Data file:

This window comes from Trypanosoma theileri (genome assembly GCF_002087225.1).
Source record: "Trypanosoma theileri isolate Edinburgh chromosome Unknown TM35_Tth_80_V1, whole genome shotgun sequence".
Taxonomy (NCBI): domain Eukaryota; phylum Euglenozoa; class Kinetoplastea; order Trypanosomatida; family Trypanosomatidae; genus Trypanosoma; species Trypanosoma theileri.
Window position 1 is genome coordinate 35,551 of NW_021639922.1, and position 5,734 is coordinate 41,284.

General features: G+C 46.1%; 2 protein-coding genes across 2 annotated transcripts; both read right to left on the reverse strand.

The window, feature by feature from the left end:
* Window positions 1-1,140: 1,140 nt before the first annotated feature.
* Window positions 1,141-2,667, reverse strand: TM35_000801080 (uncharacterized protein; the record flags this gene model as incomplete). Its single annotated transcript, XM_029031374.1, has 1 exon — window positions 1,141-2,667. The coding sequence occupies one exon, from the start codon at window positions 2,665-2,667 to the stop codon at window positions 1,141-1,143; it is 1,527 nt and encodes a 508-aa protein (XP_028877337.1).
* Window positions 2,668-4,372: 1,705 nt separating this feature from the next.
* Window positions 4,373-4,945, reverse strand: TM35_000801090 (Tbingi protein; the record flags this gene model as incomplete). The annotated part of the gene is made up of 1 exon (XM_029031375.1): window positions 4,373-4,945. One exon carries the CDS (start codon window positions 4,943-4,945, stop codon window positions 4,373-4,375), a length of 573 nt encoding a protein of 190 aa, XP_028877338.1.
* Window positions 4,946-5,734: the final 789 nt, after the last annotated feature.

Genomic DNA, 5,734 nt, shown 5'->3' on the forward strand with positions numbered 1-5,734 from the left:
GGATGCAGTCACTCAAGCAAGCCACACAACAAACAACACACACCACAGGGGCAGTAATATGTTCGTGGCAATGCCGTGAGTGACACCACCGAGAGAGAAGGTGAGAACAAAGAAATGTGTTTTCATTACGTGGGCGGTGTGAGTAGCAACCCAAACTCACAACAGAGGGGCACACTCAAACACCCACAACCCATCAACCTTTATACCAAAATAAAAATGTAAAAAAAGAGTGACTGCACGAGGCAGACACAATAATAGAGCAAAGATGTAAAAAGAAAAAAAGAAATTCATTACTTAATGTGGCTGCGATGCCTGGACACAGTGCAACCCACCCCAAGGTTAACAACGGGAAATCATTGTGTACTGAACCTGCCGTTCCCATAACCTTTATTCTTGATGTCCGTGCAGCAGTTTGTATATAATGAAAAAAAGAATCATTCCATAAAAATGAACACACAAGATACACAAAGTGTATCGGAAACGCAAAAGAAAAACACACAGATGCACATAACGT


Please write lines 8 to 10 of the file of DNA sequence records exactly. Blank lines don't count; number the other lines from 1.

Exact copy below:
* Window positions 1,141-2,667, reverse strand: TM35_000801080 (uncharacterized protein; the record flags this gene model as incomplete). Its single annotated transcript, XM_029031374.1, has 1 exon — window positions 1,141-2,667. The coding sequence occupies one exon, from the start codon at window positions 2,665-2,667 to the stop codon at window positions 1,141-1,143; it is 1,527 nt and encodes a 508-aa protein (XP_028877337.1).
* Window positions 2,668-4,372: 1,705 nt separating this feature from the next.
* Window positions 4,373-4,945, reverse strand: TM35_000801090 (Tbingi protein; the record flags this gene model as incomplete). The annotated part of the gene is made up of 1 exon (XM_029031375.1): window positions 4,373-4,945. One exon carries the CDS (start codon window positions 4,943-4,945, stop codon window positions 4,373-4,375), a length of 573 nt encoding a protein of 190 aa, XP_028877338.1.